It is only a matter of time before I revisit my childhood passion of reading Japanese novels translated in Chinese. I read Japanese novels translated in English, such as Haruki Murakami. Maybe there is a certain proximity between the two languages – Japanese and Chinese, I suspect that the Chinese translation is probably closer to the original flavor than English. I do not read Japanese. And hence, purely my speculation.
I know nuts about fishing. I did fish once, or twice when I was young. That was all the experience I have. 《香魚師》, which I would translate the title to “Master Ayu Fisherman” for reference here, is a fictional work that is all about fishing. Not any kind of fishing, but a specific fish specimen – Ayu (you could read more about Ayu in Wikipedia here). The preface has done a great job in giving an introduction on Ayu, the different kinds of fishing tackles – the fish hook that is called “hair rig” – and the environmental impact that affects the habitats of Ayu.
Each chapter of “Master Ayu Fishman” begins with a special title given for a particular “hair rig”. The writing style consists of lots of paragraphs of short sentences and the translator or editor (茂吕美耶) has done a fantastic job in footnoting the novel at places that may cause confusion if you are not a Japanese. As I read the book, I suspected that it was originally published in newspapers or magazines and I was right (magazines indeed). That are repeated references to previous chapters that initially I found it odd. But it is not so odd if the original readers have to wait before reading the next installment.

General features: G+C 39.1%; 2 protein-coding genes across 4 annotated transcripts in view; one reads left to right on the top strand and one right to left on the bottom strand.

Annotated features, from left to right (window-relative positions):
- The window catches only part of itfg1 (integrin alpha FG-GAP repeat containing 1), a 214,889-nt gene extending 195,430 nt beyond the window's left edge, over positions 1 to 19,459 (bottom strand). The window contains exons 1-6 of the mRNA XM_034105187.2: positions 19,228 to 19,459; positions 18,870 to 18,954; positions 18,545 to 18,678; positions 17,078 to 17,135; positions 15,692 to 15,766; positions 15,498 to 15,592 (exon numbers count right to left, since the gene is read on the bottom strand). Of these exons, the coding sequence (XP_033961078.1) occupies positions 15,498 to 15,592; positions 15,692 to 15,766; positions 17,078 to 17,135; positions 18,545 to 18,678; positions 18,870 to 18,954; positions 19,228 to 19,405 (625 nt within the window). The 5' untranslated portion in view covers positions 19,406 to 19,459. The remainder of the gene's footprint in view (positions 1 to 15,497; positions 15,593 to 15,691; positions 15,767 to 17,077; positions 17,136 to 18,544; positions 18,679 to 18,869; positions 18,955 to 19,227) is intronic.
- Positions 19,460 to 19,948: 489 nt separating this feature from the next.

“Master Ayu Fisherman” is about men’s obsession in fishing. Ayu is often called “Sweetfish” for its special scent of melon and cucumber and “Year-Fish” for its one year lifespan. Ayu’s life journey starts near the seashore and ends as they return from the sea to the seashore area and lay eggs. There are seasonal bans in Japanese on Ayu fishing. In the periods when the bans are lifted, enthusiasts would put aside their daily activities and fish. There are various ways to fish Ayu, and many types of “hair rig” developed to tackle different situations. I am not a fishing enthusiast, but I am intrigued by the passion people have on fishing. In the story, there is this one particular rare hair rig called 黑水仙 (“Black Narcissus”), the only hair rig that can lure the abnormally huge Ayu that survives more than one year. It is a story of two men’s obsession to go after that huge Ayu, almost like an addict. In a strange way, I can relate (close friends of mine would know why).
According to the author, in Amazon, women incorporated their pubic hairs into the hair rig in order to fish a particular type of fish, long time ago. That rare hair rig in the chapter, “Black Narcissus”, is created by just that. Now, I have tried Google this bizarre concept. There seems to be some applications of such setup but I am unable to verify the linkage to fishing in Amazon. Nevertheless, I think Japanese does have some strange concepts and using pubic hair to create a fishing tackle may well be one of many.
Overall I enjoy reading 《香魚師》. The Japanese author 夢枕獏 appears to be popular in Taiwan. And he has spent four to five years in writing this book, being an avid fisherman himself during the period when this book was written.